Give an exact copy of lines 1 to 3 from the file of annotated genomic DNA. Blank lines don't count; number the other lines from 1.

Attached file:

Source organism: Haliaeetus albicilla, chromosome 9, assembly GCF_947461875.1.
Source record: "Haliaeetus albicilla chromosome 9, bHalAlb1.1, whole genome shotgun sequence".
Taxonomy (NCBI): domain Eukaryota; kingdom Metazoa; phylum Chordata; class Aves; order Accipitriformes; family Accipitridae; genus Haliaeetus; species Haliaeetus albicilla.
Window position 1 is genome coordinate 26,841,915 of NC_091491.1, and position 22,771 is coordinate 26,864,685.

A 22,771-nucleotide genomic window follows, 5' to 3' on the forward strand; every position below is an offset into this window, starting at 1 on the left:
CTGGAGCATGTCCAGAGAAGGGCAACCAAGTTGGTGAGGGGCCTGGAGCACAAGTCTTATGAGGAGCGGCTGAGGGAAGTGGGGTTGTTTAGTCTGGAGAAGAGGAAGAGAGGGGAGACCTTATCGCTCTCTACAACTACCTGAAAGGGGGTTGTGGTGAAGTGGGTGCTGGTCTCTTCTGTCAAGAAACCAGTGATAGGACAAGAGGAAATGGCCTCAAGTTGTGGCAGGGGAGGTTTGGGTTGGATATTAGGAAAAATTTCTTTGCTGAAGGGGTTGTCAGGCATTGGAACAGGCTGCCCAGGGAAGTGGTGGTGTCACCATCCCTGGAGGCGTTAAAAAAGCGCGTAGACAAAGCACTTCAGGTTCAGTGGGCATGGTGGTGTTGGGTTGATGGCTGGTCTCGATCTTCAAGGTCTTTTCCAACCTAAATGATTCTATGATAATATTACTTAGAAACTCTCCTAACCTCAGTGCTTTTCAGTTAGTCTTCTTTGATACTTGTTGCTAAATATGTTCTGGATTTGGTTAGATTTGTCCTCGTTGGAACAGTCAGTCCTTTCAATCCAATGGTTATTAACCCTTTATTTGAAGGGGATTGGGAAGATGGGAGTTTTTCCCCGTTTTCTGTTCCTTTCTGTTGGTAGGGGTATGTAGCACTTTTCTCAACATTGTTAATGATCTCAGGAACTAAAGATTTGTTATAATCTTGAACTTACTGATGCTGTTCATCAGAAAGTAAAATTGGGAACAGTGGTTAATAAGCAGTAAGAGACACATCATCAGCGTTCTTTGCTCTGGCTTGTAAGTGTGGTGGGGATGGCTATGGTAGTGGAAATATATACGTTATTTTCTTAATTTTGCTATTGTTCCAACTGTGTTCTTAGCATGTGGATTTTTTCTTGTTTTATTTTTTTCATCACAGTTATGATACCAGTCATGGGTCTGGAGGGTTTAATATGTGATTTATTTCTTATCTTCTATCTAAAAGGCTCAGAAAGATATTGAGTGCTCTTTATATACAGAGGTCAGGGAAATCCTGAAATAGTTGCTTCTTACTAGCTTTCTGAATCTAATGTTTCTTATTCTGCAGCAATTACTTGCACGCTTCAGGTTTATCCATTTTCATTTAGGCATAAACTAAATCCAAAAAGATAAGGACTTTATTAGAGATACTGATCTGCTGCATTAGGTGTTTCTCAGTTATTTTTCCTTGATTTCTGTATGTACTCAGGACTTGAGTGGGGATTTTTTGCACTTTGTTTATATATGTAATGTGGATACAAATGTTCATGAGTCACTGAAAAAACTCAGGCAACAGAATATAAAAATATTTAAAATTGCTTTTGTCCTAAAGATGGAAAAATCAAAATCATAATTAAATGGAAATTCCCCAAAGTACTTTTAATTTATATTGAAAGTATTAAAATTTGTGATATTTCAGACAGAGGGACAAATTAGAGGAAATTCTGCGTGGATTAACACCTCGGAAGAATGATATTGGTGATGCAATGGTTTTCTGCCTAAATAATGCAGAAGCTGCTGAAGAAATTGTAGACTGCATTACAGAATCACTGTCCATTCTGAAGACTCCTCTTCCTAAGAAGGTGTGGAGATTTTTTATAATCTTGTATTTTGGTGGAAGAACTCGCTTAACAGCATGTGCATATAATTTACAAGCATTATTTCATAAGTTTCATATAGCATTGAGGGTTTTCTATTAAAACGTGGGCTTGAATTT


Source organism: Haliaeetus albicilla, chromosome 9, assembly GCF_947461875.1.
Source record: "Haliaeetus albicilla chromosome 9, bHalAlb1.1, whole genome shotgun sequence".
Taxonomy (NCBI): domain Eukaryota; kingdom Metazoa; phylum Chordata; class Aves; order Accipitriformes; family Accipitridae; genus Haliaeetus; species Haliaeetus albicilla.